Journal Article

Fueling Injustice: Globalization, Ecologically Unequal Exchange, and Climate Change

Date Published

May 24, 2008

Authors

Bradley C. Parks, J. Timmons Roberts

Publisher

Citation

Roberts, J. T., & Parks, B. C. (2007). Fueling Injustice: Globalization, Ecologically Unequal Exchange and Climate Change. Globalizations, 4(2), 193-210. doi:10.1080/14747730701345218

Journal Article

Fueling Injustice: Globalization, Ecologically Unequal Exchange, and Climate Change

Date Published

May 24, 2008

Authors

Bradley C. Parks, J. Timmons Roberts

Citation

Roberts, J. T., & Parks, B. C. (2007). Fueling Injustice: Globalization, Ecologically Unequal Exchange and Climate Change. Globalizations, 4(2), 193-210. doi:10.1080/14747730701345218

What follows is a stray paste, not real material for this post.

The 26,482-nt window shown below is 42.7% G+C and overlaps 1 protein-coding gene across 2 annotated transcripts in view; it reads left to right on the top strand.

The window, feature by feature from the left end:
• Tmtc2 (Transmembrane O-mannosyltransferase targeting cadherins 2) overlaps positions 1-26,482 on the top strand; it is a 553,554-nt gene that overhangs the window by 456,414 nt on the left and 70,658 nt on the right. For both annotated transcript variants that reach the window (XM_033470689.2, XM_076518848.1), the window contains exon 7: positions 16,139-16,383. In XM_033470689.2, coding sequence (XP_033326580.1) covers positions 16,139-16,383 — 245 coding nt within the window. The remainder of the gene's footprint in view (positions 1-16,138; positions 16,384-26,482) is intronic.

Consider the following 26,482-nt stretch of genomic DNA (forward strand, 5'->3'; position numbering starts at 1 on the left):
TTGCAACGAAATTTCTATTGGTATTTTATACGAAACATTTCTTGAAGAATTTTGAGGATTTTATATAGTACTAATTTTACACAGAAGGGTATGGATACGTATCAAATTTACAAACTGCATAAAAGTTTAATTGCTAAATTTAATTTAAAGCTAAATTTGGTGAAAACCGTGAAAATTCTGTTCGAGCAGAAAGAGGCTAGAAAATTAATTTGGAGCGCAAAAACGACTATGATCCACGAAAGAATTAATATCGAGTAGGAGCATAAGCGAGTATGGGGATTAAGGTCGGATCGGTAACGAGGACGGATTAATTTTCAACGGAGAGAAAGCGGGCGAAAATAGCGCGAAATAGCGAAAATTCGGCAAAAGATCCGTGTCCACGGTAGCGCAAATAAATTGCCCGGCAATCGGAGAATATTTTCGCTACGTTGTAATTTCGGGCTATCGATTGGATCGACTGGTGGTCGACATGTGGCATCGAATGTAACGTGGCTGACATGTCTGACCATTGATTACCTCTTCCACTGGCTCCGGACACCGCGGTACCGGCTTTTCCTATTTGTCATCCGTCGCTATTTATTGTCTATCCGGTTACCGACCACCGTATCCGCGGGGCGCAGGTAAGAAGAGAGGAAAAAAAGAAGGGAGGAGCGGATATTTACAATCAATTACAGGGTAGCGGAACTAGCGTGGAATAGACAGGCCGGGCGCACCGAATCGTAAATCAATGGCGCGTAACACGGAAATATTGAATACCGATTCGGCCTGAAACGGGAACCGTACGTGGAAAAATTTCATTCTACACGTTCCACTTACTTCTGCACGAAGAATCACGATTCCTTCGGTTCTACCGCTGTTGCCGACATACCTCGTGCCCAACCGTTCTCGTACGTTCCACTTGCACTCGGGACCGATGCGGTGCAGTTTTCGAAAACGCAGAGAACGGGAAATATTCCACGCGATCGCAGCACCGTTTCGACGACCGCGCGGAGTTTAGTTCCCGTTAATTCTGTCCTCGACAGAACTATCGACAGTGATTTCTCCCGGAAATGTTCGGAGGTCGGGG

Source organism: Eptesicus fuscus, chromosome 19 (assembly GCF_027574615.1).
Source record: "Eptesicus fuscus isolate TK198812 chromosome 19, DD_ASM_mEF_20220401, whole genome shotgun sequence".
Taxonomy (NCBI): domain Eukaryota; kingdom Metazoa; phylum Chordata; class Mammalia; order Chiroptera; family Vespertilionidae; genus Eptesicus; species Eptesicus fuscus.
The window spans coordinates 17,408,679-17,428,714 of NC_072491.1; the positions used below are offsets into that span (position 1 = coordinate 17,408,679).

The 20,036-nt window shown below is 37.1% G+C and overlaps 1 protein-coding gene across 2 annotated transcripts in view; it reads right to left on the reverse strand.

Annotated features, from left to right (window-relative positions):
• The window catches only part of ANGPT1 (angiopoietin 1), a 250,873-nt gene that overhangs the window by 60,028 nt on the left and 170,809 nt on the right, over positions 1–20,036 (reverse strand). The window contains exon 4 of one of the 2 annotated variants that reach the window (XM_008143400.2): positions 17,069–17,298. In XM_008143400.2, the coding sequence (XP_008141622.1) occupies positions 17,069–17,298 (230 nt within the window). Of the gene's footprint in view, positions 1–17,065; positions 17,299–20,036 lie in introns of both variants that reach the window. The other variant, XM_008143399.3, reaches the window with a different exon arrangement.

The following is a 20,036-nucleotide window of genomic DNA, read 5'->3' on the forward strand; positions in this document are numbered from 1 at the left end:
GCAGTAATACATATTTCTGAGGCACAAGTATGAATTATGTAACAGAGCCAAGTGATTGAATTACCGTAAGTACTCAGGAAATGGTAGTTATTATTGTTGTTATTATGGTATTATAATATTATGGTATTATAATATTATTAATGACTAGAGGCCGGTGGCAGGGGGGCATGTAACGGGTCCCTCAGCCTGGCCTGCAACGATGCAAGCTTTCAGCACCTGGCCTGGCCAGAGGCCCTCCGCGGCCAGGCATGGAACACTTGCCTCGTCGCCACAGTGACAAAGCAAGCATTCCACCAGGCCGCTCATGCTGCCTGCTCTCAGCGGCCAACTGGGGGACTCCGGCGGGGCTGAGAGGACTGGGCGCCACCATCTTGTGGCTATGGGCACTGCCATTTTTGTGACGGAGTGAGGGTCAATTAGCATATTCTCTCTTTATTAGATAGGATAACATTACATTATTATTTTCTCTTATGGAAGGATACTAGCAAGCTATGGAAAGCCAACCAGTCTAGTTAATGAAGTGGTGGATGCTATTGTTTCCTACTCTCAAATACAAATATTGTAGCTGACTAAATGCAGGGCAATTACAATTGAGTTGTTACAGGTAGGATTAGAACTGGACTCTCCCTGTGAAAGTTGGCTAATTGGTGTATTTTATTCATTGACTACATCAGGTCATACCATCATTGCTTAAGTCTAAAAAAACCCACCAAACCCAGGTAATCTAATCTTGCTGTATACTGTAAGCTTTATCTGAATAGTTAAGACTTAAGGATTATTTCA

The globalization of economic production fundamentally reshapes how a ÔfairÕ solution to the climate change problem must be forged. Emissions are increasing sharply in developing countries as wealthy nations ÔoffshoreÕ the energy- and natural resource-intensive stages of production. We review a new and relatively under-utilized theory of Ôecologically unequal exchangeÕ and apply it to the case of climate change. We describe four distinct principles that have been proposed to assign responsibility for carbon emissions, discuss their inadequacies, and briefly lay out some ÔhybridÕ proposals currently under consideration. We suggest combining hybrid proposals with environmental aid packages that help poorer nations transition from carbon-intensive pathways of development to more climate-friendly development trajectories, using remuneration from the so-called Ôecological debtÕ. In the context of deadlock over a completely inadequate Kyoto Protocol, we argue that fairness principles, climate science, and an understanding of globalization and development must be integrated.

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